Over recent years there has been a drive by medicinal chemists to explore more 3-dimensional areas of chemical space. Cyclic ethers, such as the tetrahydropyran (THP) and the tetrahydrofuran (THF) rings, are the most common and 6th most common saturated heterocyclic function present in marketed pharmaceuticals. They are also present in a significant number of biologically active natural products. Hence, there has been considerable attention devoted to the development of new strategies to enable their synthesis with greater efficiency, , especially as single enantiomers. Over the last 15 years our group has played a major role in the development of some of these strategies, especially for the synthesis of THPs present in natural products (phorboxazole B, centrolobine, diospongin B, lasonolide A ). However, until this year we had not attempted to develop a general strategy which could be applied to both THPs and THFs with differing substitution patterns and stereochemical arrangements. We have recently developed a Brønsted acid and a fluoride catalysed oxy-Michael cyclisation onto -unstaturated thioesters to generate either the cis- or the trans-THP product selectively (Scheme 1). Preliminary investigations into the scope of the Brønsted acid-catalysed cyclisation has shown that when a chiral Brønsted acid is used, THP 2 can be formed in 13% e.e. and THF 4 can be formed in 42% e.e. (Scheme 2).
The project will have 4 goals:
(i) The optimisation of our preliminary asymmetric results to enable to enantioselective synthesis of THFs and THPs;
(ii) Extending the methodology to the kinetic resolution of racemic substrates to deliver single enantiomers of both ether and starting material;
(iii) The asymmetric desymmeterisation of achiral and meso-substrates.
(iv) Application of this methodology to the synthesis of cyclic ether containing natural products.
All research students follow our innovative Doctoral Training in Chemistry (iDTC): cohort-based training to support the development of scientific, transferable and employability skills. All research students take the core training package which provides both a grounding in the skills required for their research, and transferable skills to enhance employability opportunities following graduation. Core training is progressive and takes place at appropriate points throughout a student’s higher degree programme, with the majority of training taking place in Year 1. In conjunction with the Core training, students, in consultation with their supervisor(s), select training related to the area of their research. The iDTC themes are broad, interdisciplinary, and fit within the Department’s research expertise. Themes are flexible and adapt in line with the evolving research landscape. Each theme has a leader who oversees the training offered. Students may select courses from other themes where appropriate.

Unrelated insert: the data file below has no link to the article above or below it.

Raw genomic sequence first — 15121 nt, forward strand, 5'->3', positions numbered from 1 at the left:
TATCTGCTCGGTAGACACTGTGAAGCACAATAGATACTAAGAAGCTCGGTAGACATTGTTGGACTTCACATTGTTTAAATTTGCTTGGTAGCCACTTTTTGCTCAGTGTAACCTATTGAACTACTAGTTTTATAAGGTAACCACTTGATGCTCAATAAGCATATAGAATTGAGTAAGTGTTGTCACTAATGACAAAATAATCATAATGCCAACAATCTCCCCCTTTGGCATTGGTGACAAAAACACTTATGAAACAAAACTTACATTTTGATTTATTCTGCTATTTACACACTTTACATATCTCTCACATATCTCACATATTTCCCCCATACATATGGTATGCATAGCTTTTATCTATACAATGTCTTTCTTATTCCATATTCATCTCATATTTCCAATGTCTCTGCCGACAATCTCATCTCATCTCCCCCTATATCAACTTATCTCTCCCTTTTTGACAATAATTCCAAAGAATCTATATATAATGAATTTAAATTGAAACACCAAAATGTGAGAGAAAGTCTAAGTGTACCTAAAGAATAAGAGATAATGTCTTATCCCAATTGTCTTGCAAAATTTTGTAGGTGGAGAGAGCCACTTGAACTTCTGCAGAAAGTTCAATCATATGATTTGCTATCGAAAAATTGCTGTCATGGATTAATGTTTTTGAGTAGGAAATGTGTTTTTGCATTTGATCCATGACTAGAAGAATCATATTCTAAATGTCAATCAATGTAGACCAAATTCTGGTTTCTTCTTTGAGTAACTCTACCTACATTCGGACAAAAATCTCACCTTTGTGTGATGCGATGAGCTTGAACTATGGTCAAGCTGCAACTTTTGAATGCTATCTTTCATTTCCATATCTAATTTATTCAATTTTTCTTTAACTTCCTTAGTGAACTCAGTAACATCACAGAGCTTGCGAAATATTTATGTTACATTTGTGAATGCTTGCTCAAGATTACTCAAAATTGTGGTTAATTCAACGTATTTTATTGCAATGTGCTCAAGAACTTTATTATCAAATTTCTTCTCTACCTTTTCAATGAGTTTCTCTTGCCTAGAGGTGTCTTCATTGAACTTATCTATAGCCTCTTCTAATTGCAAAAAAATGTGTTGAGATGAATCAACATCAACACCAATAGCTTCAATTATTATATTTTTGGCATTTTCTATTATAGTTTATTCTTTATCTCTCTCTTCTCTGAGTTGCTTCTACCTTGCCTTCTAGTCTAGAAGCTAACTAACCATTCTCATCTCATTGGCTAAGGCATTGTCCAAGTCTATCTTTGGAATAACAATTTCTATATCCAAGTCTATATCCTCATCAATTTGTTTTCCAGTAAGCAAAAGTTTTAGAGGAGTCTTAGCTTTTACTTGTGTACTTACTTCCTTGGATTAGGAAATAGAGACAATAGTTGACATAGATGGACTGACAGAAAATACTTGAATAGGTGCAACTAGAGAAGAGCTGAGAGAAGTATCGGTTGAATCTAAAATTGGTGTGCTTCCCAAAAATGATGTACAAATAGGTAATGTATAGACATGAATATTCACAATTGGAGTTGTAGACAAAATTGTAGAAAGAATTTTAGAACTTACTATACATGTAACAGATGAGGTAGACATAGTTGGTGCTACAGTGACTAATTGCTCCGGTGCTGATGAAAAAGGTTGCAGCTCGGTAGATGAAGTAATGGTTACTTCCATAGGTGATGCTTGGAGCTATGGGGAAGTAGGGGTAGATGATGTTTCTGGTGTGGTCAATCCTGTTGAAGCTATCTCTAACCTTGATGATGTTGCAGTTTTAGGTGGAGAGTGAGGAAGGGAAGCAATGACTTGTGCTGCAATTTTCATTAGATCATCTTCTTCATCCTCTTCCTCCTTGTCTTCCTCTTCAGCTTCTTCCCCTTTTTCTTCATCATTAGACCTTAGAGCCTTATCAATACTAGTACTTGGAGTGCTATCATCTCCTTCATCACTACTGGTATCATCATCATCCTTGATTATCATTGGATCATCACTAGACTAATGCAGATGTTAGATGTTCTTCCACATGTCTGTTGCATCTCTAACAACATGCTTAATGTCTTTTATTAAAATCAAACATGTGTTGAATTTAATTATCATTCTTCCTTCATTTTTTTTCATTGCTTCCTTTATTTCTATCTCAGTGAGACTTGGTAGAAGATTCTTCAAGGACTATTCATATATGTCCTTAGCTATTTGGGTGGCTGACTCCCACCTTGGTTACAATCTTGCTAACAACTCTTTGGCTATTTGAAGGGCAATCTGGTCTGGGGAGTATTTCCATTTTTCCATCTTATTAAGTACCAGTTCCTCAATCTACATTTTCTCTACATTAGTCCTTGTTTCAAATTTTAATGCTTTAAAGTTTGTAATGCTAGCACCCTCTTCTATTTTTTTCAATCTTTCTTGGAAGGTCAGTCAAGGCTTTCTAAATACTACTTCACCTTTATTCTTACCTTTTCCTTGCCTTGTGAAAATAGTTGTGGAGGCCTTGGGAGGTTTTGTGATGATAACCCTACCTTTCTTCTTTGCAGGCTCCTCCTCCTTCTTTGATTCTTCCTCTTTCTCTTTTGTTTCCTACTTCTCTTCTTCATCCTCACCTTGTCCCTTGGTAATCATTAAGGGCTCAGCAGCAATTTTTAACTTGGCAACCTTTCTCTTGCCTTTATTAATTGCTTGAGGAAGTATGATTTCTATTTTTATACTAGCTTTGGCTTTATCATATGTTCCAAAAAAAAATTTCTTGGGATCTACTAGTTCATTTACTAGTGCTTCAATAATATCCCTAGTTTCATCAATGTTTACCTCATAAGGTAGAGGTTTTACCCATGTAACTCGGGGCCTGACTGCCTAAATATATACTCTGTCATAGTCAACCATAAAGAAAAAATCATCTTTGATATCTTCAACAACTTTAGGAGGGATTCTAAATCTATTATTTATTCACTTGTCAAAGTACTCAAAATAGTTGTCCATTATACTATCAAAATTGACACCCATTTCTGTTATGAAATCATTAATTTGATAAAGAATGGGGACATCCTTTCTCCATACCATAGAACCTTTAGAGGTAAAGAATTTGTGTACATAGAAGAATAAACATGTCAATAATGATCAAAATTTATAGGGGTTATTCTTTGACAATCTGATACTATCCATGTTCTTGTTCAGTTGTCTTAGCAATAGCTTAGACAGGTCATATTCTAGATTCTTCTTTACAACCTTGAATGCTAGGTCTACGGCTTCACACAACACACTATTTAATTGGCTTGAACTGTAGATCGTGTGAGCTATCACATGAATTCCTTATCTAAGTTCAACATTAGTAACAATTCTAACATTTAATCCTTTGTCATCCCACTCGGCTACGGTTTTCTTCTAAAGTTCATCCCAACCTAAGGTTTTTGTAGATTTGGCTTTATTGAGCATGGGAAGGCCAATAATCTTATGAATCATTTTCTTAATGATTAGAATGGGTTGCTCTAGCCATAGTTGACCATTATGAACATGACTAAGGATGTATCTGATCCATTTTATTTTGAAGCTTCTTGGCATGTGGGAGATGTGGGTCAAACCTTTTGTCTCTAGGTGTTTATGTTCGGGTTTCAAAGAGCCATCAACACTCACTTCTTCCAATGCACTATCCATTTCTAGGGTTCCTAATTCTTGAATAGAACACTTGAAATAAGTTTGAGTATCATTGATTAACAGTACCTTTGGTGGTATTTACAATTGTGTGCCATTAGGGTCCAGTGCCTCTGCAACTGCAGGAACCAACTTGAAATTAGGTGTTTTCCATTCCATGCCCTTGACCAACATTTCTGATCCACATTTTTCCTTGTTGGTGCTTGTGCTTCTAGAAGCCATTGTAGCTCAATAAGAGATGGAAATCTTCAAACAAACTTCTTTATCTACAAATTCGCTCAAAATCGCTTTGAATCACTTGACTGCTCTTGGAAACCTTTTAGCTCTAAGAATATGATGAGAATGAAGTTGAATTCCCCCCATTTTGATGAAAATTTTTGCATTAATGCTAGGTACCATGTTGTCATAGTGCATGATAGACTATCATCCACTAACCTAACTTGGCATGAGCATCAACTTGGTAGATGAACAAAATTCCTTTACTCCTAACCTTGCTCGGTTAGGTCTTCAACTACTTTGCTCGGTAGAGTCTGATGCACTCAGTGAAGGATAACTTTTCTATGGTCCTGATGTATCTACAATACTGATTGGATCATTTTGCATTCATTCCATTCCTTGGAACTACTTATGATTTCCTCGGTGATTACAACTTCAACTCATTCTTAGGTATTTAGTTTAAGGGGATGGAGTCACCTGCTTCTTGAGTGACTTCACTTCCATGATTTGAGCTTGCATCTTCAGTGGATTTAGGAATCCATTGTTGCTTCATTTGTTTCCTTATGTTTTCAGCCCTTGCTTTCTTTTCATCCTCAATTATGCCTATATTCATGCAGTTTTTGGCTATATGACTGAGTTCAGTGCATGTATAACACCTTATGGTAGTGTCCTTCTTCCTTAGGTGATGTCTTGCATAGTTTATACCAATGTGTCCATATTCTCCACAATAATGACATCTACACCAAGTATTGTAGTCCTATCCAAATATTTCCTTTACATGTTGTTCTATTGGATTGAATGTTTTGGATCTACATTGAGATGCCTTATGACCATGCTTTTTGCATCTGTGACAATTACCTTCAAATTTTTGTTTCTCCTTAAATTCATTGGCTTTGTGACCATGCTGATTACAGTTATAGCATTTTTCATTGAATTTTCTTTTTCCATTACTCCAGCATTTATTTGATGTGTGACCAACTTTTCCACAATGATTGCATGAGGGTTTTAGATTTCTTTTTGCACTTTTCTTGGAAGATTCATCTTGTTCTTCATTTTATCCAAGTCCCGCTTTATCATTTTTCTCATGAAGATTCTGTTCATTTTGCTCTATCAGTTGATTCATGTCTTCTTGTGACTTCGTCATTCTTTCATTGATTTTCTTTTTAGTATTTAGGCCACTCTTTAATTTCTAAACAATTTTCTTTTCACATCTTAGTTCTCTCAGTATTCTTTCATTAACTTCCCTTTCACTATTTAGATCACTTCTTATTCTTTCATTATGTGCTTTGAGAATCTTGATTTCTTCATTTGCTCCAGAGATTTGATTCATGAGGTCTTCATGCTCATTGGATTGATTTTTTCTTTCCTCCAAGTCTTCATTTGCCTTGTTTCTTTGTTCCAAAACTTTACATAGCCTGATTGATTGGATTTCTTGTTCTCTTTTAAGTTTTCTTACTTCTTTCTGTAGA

The Clarke group trains all members in contemporary synthetic organic chemistry techniques, including the spectroscopic identification of compounds. The student on this project will also be trained in the theory and use of automated synthesis using the Chemspeed apparatus within the department. The student will attend weekly group meetings focusing on the development of literature awareness, presentation of results, problem solving and mechanistic skills. Guidance will also be given on project management and project specific scientific issues. As part of the Organic Chemistry section the student will be exposed to a wide range of visiting speakers through a vibrant external seminar program. The student will also be encouraged to present their work as a poster and as oral presentations at least two different national or international meetings.
The Department of Chemistry holds an Athena SWAN Gold Award and is committed to supporting equality and diversity for all staff and students. The Department strives to provide a working environment which allows all staff and students to contribute fully, to flourish, and to excel. Chemistry at York was the first academic department in the UK to receive the Athena SWAN Gold award, first attained in 2007 and then renewed in October 2010 and in April 2015.
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2 M. Aldeghi, S. Malhotra, D. L. Selwood and A. W. E. Chan, Chem. Bio. Drug. Des. 2014, 83, 450.
3 N. M. Nasir, K. Ermanis and P. A. Clarke, Org. Biomol. Chem. 2014, 12, 3323.
4 A. Lorente, J. Lamariano-Merketegi, F. Albericio and M. Álvarez, Chem. Rev. 2013, 113, 4567.
5 For review see: a) F. Vetica, P. Chauhan, S. Dochain and D. Enders, Chem. Soc. Rev. 2017, 46, 1661. For recent advances see: b) N. Cox, M. R. Uehling, K. T. Haelsig and G. Lalic, Angew. Chem. Int. Ed. 2013, 52, 4878. c) G. C. Tsui, L. Liu and B. List, Angew. Chem. Int. Ed. 2015, 54, 7703. d) M. Iqbal, N. Mistry and P. A. Clarke, Tetrahedron, 2011, 67, 4960. e) G. Hu, F. Wu, R. Zhou, L. Ouyand and B. Han, Adv. Synth. Catal. 2014, 356, 2311.
6 a) P. A. Clarke and K. Ermanis, Org. Lett. 2012, 14, 5550. b) P. A. Clarke, S. Santos, N. Mistry, L. Burroughs and A. C. Humphries, Org. Lett. 2011, 13, 624.
7 P. A. Clarke and W. H. C. Martin, Tetrahedron, 2005, 61, 5433.
8 P. A. Clarke, N. M. Nasir, P. B. Sellars, A. M. Peter, C. A. Lawson and J. L. Burroughs, Org. Biomol. Chem. 2016, 14, 6840.
9 P. A. Clarke, P. B. Sellars and N. M. Nasir, Org. Biomol. Chem. 2015, 13, 4743.
10 K. Ermanis, U. Kaya, A. Jeuken, Y.-T. Hsiao and P. A. Clarke, Chem. Sci. 2017, 8, 482.